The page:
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Regulatory intelligence

The global state of compliance and regulatory reform

Stacey English  Head of Regulatory Intelligence

Stacey English  Head of Regulatory Intelligence

Regulatory reform is a perpetual work in progress

As compliance professionals try to reconcile themselves to increased regulatory burden and personal liabilities, they likely entered 2016 wondering whether the tide might turn at last. The UK shows signs that it might be time to end banker bashing and take on a more pragmatic approach to financial regulation while maintaining a hard line on bad behavior. In the US, we see a period of regulatory consolidation with Wall Street’s political unpopularity lingering and an unsettling election year upon us.

The shift in leadership at the UK Financial Conduct Authority signals a more bank-friendly approach from the Conservative government. Top UK regulators have, however, been at pains to play down significant changes the government proposes making to the Senior Managers and Certification Regime (SMR), which were published in draft legislation and a policy paper in October.

The changes effectively subject senior managers to a duty of responsibility rather than proving they have done the right thing. Regulators are clear that the focus for firms and individuals should be on complying with both the letter and spirit of the rules rather than considering ways to circumvent them. The SMR came into effect in March making the lives of compliance professionals harder and the Treasury Committee will be keeping a watchful eye on its implementation.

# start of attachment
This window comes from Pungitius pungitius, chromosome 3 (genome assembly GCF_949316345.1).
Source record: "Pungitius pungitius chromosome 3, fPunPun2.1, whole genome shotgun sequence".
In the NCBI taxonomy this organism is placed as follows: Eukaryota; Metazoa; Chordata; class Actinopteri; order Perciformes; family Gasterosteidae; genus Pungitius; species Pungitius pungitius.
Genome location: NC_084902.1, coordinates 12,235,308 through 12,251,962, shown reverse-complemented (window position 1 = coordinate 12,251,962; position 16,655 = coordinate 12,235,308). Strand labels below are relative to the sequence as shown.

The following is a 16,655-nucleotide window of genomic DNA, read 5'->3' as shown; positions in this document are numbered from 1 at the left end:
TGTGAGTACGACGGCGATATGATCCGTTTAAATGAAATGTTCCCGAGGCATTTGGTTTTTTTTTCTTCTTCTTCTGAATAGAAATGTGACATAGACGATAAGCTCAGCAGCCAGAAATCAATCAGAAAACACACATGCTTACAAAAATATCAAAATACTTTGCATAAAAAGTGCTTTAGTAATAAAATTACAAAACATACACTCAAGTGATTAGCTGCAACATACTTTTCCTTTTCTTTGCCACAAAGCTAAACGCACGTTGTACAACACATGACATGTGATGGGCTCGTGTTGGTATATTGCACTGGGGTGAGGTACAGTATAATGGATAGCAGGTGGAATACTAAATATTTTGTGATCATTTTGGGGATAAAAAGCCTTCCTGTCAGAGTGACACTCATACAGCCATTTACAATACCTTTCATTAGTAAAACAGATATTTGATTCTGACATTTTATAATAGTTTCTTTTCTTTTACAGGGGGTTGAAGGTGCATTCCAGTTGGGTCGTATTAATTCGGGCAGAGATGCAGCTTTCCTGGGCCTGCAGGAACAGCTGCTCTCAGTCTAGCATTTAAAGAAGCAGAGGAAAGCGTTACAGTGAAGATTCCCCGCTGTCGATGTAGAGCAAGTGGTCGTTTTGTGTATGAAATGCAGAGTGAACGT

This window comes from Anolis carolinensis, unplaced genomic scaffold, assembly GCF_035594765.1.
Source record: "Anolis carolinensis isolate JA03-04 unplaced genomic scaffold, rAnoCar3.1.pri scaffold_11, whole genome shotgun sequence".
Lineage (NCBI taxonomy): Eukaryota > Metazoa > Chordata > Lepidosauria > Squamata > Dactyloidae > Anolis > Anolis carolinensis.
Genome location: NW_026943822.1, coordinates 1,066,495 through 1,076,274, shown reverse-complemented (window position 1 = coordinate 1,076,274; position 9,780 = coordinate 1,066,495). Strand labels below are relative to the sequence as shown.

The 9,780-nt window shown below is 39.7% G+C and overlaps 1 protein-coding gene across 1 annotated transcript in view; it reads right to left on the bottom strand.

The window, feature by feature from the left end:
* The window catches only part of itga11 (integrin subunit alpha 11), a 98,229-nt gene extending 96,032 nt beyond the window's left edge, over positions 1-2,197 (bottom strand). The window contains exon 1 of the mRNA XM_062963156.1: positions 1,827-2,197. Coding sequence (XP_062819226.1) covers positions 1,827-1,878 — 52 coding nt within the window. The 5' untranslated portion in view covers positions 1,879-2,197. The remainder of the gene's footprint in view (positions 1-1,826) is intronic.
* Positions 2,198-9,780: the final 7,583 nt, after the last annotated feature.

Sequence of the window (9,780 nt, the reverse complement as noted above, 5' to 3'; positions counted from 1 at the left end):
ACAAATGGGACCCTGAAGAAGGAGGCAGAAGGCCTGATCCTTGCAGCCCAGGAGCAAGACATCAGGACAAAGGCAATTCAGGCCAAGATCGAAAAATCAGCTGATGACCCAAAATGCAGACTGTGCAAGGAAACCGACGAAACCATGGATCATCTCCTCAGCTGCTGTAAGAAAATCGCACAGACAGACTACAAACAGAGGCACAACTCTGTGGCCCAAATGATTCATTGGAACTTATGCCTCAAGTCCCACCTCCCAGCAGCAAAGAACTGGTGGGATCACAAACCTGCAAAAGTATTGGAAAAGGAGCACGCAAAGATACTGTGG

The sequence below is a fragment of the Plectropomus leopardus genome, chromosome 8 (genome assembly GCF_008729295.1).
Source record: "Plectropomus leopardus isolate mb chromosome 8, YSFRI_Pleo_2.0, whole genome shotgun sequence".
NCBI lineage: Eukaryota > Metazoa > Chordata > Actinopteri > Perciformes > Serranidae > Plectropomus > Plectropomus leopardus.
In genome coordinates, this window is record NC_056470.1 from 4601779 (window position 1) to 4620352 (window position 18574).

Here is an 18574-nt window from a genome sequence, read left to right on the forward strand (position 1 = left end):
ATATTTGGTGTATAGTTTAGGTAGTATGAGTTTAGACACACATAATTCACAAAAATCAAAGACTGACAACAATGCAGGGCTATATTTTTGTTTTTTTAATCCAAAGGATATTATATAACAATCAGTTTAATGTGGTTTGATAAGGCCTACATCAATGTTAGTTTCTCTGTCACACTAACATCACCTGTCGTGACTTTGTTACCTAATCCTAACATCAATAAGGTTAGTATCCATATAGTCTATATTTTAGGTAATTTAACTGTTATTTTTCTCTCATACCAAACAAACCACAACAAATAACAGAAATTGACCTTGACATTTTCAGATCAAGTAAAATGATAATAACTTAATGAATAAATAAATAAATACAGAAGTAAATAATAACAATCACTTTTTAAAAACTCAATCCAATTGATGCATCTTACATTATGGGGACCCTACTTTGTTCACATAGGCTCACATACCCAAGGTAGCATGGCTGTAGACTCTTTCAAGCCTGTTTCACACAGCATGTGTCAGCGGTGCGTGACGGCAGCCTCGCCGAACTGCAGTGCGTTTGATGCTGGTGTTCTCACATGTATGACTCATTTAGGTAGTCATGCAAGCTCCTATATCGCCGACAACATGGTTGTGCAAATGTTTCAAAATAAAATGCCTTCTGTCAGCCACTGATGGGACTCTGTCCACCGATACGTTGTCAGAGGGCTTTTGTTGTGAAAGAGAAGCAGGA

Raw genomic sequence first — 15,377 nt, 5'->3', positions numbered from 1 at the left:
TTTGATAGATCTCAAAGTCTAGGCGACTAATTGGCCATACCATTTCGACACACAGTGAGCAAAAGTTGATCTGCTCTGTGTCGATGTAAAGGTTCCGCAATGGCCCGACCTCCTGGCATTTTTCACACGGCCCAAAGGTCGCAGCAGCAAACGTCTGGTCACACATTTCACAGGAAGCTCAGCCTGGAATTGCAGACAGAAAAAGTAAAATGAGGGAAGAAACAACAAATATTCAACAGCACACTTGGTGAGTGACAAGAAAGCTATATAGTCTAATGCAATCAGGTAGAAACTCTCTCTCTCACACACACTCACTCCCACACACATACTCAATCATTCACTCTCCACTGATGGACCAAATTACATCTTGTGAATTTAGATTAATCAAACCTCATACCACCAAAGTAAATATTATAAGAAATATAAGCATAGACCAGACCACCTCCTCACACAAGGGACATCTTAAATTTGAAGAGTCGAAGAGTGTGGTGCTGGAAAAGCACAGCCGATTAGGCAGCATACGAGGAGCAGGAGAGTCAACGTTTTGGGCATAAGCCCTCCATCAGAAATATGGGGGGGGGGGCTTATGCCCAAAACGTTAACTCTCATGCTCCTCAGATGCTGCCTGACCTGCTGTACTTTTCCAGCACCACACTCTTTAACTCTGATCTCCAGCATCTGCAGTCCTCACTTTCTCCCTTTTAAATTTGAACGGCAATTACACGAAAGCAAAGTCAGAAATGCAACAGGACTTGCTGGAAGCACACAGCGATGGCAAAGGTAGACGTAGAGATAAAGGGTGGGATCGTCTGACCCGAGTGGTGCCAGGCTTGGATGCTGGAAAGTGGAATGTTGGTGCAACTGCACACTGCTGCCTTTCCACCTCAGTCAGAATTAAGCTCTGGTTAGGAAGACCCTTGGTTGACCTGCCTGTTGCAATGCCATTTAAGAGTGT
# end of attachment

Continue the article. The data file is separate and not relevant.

Stacey English on cybersecurity threats and regulatory reform

European legislation also looms large, with the EU having just recently agreed to sweeping changes to data protection regulations. The proposed regulation is extraterritorial in effect, with the protection of transfers of personal data to third (non-EU) countries and international organizations being “ensured” through adequacy decisions.

Firms also have to grapple with the scope of the Market Abuse Regulation (MAR) following the far broader definition of “financial instrument” in the revised Markets in Financial Instruments Directive, MiFID II, which includes financial and commodity derivatives, for example. MAR also covers financial instruments admitted to trading or traded on multilateral trading facilities, financial instruments traded on organized trading facilities and emission allowances.

In the US, the regulatory tide shows few signs of ebbing, even if the big push of Dodd-Frank reforms is nearing completion. The US securities industry is focused on investor protection through issues such as a proposed fiduciary standard for brokers and systemic risk over- sight for asset managers. Banking will feel pressure for deep cultural reforms and control improvements against money laundering and terrorism financing. This comes amid a greater determination to hold executives personally and even criminally accountable for their firms’ lapses.